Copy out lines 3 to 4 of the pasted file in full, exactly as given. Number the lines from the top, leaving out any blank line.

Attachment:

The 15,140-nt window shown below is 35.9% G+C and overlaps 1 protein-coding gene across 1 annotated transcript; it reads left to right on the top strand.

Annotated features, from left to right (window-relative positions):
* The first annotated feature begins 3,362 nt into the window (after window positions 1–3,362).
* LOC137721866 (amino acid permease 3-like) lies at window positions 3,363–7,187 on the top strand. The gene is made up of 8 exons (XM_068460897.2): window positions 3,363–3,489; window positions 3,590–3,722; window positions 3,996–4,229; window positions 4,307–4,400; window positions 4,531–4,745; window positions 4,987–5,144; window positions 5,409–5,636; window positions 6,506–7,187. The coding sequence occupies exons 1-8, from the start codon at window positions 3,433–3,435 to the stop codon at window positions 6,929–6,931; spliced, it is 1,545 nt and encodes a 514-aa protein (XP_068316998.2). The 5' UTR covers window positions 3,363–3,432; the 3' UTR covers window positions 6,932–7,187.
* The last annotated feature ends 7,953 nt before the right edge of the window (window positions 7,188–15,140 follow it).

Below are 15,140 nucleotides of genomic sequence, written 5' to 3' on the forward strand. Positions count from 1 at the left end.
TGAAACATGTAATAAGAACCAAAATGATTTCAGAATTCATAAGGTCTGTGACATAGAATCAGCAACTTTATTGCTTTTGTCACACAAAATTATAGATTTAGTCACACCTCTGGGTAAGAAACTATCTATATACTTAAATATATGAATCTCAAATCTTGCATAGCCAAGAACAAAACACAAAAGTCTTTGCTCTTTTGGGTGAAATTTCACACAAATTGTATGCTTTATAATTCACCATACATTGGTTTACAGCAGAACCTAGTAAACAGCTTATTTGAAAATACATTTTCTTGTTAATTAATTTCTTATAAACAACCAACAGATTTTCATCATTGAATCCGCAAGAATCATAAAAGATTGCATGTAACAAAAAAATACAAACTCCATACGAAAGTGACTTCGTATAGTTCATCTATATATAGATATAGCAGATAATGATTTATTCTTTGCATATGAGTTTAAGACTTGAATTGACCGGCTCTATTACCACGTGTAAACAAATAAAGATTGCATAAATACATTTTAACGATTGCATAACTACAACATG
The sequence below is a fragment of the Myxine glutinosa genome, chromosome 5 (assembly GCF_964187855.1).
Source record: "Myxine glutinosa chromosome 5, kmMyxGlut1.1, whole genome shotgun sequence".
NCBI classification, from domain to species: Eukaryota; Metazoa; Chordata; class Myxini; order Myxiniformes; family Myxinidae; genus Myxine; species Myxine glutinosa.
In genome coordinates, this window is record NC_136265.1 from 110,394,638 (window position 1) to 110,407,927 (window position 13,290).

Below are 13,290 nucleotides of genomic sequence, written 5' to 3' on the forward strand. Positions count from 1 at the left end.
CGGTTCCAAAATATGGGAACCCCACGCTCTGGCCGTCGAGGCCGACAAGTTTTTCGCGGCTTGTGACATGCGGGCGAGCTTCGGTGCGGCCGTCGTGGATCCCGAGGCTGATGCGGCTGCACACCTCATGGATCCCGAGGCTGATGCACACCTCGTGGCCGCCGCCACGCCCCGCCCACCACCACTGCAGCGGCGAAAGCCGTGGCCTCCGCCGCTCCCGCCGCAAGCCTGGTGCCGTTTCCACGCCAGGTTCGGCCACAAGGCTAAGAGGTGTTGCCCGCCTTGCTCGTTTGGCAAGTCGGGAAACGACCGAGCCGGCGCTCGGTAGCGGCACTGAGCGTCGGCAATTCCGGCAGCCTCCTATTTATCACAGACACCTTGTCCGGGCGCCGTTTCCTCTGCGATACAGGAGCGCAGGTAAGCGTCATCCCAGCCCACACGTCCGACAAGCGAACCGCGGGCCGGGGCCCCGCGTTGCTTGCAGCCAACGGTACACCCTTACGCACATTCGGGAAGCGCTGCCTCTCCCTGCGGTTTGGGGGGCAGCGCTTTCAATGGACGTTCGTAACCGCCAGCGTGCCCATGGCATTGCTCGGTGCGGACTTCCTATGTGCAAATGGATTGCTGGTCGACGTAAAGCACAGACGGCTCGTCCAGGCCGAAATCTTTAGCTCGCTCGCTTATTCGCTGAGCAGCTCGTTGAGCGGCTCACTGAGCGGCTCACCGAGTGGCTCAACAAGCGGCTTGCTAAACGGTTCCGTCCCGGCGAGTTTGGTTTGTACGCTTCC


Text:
* The first annotated feature begins 3,362 nt into the window (after window positions 1–3,362).
* LOC137721866 (amino acid permease 3-like) lies at window positions 3,363–7,187 on the top strand. The gene is made up of 8 exons (XM_068460897.2): window positions 3,363–3,489; window positions 3,590–3,722; window positions 3,996–4,229; window positions 4,307–4,400; window positions 4,531–4,745; window positions 4,987–5,144; window positions 5,409–5,636; window positions 6,506–7,187. The coding sequence occupies exons 1-8, from the start codon at window positions 3,433–3,435 to the stop codon at window positions 6,929–6,931; spliced, it is 1,545 nt and encodes a 514-aa protein (XP_068316998.2). The 5' UTR covers window positions 3,363–3,432; the 3' UTR covers window positions 6,932–7,187.